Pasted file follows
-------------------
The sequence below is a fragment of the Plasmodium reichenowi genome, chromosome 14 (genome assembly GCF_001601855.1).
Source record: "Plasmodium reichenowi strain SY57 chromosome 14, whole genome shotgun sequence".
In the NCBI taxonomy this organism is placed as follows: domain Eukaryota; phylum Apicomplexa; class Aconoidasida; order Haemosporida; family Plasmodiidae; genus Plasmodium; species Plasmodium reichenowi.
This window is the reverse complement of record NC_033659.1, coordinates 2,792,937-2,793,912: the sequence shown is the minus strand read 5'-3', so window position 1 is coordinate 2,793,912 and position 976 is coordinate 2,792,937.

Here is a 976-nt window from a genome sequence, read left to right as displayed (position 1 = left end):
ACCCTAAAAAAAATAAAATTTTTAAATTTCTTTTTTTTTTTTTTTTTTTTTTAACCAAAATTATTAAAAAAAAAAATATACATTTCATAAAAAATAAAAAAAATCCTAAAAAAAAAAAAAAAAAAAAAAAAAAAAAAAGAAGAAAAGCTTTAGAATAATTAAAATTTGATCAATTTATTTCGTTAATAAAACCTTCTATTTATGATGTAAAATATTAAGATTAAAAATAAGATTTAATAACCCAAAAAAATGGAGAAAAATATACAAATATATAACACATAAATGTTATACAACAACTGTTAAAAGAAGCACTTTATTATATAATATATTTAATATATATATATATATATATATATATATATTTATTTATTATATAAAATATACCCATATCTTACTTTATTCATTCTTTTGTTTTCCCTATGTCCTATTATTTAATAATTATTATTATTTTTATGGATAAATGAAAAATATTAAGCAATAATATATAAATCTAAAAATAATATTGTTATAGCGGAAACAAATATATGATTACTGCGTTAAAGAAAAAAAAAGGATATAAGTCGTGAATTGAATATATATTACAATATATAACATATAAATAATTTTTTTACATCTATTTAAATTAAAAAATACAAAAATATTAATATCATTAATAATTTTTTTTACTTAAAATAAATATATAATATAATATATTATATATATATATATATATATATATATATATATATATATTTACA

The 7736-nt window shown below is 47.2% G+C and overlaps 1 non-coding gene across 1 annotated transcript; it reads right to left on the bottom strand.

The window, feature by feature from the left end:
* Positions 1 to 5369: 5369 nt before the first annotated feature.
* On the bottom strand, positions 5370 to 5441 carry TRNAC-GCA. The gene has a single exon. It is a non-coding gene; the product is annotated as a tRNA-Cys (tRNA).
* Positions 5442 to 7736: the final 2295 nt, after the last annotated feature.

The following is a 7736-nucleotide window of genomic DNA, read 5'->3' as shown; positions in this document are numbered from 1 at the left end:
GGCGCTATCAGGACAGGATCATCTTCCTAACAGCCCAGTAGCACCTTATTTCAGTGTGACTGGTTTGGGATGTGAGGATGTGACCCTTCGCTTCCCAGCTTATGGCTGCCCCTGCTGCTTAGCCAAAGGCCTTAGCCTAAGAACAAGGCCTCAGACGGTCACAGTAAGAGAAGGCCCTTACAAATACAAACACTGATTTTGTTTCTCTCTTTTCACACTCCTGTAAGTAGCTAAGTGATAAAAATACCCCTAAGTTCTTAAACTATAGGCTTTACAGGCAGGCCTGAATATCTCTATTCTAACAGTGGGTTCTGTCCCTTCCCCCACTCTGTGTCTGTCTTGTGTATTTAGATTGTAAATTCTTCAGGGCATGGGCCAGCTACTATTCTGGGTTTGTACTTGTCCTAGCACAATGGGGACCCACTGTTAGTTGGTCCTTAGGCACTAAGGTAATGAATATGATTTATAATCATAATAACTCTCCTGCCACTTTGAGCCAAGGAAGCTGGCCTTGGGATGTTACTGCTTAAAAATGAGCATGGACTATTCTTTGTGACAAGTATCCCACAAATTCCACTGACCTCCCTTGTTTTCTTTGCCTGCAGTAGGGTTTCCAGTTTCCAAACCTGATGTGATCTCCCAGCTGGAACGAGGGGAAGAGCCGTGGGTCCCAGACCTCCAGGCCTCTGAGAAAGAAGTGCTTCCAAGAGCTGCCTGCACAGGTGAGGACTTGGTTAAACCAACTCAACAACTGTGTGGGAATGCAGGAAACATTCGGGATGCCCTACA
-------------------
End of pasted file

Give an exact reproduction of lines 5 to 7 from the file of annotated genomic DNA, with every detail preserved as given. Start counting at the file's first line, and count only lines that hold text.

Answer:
Here is a 976-nt window from a genome sequence, read left to right as displayed (position 1 = left end):
ACCCTAAAAAAAATAAAATTTTTAAATTTCTTTTTTTTTTTTTTTTTTTTTTAACCAAAATTATTAAAAAAAAAAATATACATTTCATAAAAAATAAAAAAAATCCTAAAAAAAAAAAAAAAAAAAAAAAAAAAAAAAGAAGAAAAGCTTTAGAATAATTAAAATTTGATCAATTTATTTCGTTAATAAAACCTTCTATTTATGATGTAAAATATTAAGATTAAAAATAAGATTTAATAACCCAAAAAAATGGAGAAAAATATACAAATATATAACACATAAATGTTATACAACAACTGTTAAAAGAAGCACTTTATTATATAATATATTTAATATATATATATATATATATATATATATATTTATTTATTATATAAAATATACCCATATCTTACTTTATTCATTCTTTTGTTTTCCCTATGTCCTATTATTTAATAATTATTATTATTTTTATGGATAAATGAAAAATATTAAGCAATAATATATAAATCTAAAAATAATATTGTTATAGCGGAAACAAATATATGATTACTGCGTTAAAGAAAAAAAAAGGATATAAGTCGTGAATTGAATATATATTACAATATATAACATATAAATAATTTTTTTACATCTATTTAAATTAAAAAATACAAAAATATTAATATCATTAATAATTTTTTTTACTTAAAATAAATATATAATATAATATATTATATATATATATATATATATATATATATATATATATATTTACA

The 7736-nt window shown below is 47.2% G+C and overlaps 1 non-coding gene across 1 annotated transcript; it reads right to left on the bottom strand.